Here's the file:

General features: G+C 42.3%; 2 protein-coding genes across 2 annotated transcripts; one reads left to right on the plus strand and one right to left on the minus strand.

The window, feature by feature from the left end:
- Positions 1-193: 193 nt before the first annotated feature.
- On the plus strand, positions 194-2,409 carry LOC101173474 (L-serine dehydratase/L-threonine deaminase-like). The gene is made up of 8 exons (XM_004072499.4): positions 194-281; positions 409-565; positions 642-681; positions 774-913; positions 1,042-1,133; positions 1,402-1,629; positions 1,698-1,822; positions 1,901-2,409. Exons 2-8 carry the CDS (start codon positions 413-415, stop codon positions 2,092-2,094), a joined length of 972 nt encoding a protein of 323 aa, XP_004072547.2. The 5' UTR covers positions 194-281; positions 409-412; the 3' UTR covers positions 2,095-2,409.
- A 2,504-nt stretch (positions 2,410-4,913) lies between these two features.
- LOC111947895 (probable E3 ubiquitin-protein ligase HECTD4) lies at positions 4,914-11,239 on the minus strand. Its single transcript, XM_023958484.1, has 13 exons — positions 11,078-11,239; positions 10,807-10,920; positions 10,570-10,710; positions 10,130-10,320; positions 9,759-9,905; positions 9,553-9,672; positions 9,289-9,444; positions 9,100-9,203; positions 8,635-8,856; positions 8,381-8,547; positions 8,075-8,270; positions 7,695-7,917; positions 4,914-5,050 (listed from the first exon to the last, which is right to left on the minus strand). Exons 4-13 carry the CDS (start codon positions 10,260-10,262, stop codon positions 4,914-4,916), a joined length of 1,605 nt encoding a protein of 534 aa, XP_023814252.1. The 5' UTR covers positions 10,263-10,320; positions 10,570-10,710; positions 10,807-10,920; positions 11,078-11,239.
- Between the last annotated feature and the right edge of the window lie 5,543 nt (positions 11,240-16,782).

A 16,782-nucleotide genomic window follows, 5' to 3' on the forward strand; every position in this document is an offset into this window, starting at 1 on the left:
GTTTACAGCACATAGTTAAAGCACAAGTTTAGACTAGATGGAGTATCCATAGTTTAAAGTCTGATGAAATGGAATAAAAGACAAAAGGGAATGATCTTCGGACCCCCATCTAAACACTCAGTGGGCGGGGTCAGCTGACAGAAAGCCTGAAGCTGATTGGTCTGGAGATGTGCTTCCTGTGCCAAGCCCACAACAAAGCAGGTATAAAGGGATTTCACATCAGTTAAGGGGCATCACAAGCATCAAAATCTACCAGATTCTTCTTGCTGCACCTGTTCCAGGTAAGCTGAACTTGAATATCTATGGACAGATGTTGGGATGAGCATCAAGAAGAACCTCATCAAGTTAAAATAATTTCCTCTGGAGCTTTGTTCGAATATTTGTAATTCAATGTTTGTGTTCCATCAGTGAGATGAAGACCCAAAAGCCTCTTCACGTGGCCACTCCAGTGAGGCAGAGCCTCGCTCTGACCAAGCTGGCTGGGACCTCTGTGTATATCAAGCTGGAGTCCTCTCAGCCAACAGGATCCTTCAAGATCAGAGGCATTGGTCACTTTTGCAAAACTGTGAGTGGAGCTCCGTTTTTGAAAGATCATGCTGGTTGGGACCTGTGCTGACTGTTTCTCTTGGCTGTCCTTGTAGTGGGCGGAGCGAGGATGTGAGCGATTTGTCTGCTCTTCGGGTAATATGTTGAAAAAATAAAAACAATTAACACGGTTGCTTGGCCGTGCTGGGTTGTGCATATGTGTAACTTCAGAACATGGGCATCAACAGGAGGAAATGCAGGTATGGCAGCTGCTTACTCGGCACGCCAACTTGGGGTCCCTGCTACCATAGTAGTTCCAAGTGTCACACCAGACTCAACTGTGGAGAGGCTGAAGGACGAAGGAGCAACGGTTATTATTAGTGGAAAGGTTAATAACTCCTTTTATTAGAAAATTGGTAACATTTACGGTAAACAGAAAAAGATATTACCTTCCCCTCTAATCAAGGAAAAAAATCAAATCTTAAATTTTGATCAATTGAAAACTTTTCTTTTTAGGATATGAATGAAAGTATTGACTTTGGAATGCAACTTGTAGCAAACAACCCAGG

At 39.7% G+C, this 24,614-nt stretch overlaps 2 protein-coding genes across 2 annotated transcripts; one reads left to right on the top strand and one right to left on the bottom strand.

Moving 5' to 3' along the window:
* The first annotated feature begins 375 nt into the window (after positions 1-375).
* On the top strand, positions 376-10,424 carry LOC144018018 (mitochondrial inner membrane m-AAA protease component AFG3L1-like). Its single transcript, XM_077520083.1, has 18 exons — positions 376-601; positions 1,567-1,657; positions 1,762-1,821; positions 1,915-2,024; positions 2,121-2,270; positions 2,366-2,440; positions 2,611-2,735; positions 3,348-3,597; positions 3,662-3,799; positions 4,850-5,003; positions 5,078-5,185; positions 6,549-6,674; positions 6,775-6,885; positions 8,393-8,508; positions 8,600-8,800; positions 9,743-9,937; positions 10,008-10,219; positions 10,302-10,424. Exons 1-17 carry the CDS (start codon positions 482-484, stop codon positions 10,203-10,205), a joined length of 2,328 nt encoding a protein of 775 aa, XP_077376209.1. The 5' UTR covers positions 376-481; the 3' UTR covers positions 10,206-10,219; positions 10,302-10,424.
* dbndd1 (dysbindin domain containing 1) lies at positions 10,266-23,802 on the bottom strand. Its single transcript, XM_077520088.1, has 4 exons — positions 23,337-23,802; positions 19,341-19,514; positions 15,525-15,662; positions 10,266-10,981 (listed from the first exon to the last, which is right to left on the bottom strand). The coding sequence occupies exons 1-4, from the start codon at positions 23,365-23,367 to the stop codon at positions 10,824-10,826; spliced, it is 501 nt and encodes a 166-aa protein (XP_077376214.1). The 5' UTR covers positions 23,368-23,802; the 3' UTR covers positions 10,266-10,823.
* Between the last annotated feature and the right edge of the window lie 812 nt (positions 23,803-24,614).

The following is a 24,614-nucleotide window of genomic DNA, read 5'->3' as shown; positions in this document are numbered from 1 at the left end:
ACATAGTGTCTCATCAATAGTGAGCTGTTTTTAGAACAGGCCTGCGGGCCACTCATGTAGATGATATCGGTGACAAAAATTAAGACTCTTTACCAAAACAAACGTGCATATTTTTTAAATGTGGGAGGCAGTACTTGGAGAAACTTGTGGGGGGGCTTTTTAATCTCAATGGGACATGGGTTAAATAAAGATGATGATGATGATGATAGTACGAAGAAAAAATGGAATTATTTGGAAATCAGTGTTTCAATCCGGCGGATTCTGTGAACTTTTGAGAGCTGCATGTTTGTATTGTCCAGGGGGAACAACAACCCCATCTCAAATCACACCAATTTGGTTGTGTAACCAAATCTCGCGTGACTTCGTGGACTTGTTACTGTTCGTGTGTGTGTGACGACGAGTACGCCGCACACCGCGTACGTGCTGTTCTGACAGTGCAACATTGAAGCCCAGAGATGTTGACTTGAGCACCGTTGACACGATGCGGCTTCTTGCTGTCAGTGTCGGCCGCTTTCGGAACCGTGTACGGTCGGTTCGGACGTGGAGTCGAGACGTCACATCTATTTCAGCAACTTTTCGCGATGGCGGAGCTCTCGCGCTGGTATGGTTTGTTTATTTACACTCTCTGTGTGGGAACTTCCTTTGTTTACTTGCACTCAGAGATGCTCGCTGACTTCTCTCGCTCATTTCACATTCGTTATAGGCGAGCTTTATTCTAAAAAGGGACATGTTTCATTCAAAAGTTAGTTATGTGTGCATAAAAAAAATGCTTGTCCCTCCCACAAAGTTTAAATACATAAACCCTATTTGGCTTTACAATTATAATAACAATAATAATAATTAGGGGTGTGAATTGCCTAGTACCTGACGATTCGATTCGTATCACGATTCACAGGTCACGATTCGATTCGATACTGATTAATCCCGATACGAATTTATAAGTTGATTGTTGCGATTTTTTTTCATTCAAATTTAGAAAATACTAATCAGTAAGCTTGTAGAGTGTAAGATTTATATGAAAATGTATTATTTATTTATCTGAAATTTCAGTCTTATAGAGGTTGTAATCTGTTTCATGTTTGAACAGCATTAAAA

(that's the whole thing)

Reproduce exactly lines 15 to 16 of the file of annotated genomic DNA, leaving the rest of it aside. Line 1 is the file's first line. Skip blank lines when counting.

* Between the last annotated feature and the right edge of the window lie 812 nt (positions 23,803-24,614).

The following is a 24,614-nucleotide window of genomic DNA, read 5'->3' as shown; positions in this document are numbered from 1 at the left end: